Every section of the comparison report displays a table with performance changes and is divided into three parts:

  • Count: The percentage values show the development of the performance in comparison to the baseline. Positive numbers in the count section indicate an improvement of the throughput over the baseline. Negative values indicate a decrease in throughput.
  • Errors: Positive numbers indicate an increase in the number of errors, negative numbers a decrease. An infinite sign indicates the occurrence of errors in comparison to an error-free baseline.
  • Runtime: Positive values indicate a poorer performance, negative values an improvement (smaller runtime values) over the baseline.

When you hover the mouse over the columns of the report table, you can see the actual measurement results, which lets you determine whether or not the reported percentage change is significant.

Performance Comparison Report - Overview Performance Comparison Report – Overview

Performance Comparison Report Performance Comparison Report



The overview section shows general information about both load tests. It lets you compare settings, runtime, and profiles. In the later sections, the percentage values depict the development of the performance in comparison to the baseline. Note that the total columns (total throughput and total errors) might present misleading values if the load tests used different runtime configurations. All other values are normalized with respect to the runtime and therefore easily comparable. Positive numbers in the count section stand for an improvement of the throughput over the baseline, negative values for a decrease in throughput. An increase in the number of errors is indicated with positive numbers, a decrease with negative numbers. An infinite sign indicates the occurrence of errors in comparison to an error-free baseline. For all runtime numbers, positive values signify a poorer performance, negative values an improvement, or smaller runtime values, over the baseline. Added or removed transactions, actions, or requests are displayed, but for them no comparison is provided.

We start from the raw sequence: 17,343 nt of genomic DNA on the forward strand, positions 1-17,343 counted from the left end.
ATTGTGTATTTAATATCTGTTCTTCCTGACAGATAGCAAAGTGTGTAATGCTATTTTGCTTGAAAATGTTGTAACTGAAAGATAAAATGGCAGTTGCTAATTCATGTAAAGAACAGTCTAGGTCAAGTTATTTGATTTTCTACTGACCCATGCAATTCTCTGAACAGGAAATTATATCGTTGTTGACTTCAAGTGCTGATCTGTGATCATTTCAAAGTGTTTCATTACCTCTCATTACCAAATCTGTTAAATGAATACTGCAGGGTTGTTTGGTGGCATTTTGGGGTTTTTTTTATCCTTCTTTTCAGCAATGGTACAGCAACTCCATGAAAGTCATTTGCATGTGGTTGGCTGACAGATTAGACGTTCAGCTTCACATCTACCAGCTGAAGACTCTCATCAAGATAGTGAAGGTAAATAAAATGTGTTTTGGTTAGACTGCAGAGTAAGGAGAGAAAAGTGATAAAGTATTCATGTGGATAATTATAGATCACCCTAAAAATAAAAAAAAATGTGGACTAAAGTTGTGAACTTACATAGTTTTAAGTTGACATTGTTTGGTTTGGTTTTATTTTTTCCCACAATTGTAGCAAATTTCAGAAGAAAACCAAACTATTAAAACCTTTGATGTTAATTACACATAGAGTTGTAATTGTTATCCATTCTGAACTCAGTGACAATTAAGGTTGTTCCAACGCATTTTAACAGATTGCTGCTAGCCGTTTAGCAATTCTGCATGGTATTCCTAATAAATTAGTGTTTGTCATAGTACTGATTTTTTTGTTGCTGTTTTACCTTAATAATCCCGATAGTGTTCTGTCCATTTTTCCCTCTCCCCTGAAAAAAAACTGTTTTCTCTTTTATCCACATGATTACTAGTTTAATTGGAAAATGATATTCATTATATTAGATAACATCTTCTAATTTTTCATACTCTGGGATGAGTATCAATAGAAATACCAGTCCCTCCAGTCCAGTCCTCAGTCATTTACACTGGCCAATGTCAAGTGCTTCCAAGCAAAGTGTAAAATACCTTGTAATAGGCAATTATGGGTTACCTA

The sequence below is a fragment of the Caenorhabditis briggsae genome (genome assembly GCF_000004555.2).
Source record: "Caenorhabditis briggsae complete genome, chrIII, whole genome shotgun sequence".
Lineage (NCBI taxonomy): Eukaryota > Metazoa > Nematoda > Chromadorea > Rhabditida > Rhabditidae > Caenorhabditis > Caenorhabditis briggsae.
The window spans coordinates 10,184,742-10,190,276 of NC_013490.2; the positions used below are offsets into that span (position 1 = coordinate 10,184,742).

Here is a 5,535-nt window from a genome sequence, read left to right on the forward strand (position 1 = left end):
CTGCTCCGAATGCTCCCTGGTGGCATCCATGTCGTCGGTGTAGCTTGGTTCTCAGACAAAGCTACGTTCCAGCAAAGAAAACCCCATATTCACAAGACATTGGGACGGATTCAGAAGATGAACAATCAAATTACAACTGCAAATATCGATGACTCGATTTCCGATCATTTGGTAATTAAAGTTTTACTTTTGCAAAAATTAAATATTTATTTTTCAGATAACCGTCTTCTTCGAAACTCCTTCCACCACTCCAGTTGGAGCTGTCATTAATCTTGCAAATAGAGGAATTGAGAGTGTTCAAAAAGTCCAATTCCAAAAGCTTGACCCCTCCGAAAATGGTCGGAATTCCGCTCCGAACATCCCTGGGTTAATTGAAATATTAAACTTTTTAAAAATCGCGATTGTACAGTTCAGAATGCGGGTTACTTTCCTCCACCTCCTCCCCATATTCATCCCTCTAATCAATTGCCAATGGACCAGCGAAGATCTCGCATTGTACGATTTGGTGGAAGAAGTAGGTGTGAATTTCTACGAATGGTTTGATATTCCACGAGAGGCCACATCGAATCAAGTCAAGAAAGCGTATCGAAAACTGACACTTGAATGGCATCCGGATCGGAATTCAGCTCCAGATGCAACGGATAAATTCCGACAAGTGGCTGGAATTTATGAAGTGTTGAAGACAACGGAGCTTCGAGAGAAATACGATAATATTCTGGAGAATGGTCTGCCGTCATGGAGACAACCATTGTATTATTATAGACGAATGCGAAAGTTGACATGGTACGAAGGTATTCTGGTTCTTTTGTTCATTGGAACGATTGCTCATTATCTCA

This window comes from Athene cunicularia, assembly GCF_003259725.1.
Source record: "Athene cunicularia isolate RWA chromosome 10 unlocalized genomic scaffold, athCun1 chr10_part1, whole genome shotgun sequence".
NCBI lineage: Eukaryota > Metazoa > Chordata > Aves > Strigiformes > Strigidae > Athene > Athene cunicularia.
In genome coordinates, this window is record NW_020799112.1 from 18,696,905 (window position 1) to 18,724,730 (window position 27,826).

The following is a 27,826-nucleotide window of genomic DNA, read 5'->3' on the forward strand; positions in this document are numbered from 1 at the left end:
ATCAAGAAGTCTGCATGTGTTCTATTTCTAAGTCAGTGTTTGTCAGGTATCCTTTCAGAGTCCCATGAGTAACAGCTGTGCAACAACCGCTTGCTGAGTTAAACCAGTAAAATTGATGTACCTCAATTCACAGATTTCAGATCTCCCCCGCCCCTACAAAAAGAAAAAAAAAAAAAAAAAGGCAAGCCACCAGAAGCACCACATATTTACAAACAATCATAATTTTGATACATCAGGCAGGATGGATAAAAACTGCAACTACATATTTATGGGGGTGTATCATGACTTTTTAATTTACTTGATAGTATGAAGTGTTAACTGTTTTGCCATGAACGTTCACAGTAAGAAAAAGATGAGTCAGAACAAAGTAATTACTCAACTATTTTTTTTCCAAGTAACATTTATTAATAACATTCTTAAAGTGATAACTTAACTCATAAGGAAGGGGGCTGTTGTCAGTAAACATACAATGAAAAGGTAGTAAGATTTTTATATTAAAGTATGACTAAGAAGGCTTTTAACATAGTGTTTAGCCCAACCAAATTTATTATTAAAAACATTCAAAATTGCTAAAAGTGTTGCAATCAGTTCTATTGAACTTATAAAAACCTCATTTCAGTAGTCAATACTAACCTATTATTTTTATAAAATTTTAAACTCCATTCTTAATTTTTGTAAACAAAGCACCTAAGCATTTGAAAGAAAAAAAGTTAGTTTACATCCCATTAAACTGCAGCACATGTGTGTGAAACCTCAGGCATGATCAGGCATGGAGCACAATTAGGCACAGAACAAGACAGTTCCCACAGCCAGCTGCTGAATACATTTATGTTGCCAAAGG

• Count
  • Errors
  • Events
  • Runtime


  • Count
  • Errors
  • Runtime


  • Count
  • Errors
  • Runtime

Custom Timers

  • Count
  • Errors
  • Runtime

Create a Performance Comparison Report

A performance comparison report can only be generated between two existing load and performance test reports. That is, you first have to create both of these reports.

Then you can generate a performance comparison report using the following command:

./create_diff_report.sh <reportDir1> <reportDir2> [options]

For example:

./create_diff_report.sh ../reports/20110503-152920 ../reports/20110503-160520

Performance Trend Report

A trend report depicts the development of the performance over time. Multiple measurements are taken into account and evaluated against each other. It shows how your system performs over time, how your tuning effort pays out, and how your live environment acts under a changing load situation if used as monitoring.

Two trend report types are available:

  • Difference to First Run and
  • Difference to Previous Run.

The Difference to the First Run reports the changes compared to your first test run, mostly referred to as baseline. Each table column displays the difference between your baseline run and the run you’re interested in. The quality of your baseline run defines how valuable this report may be. You can also look at it as a long-term performance trend report.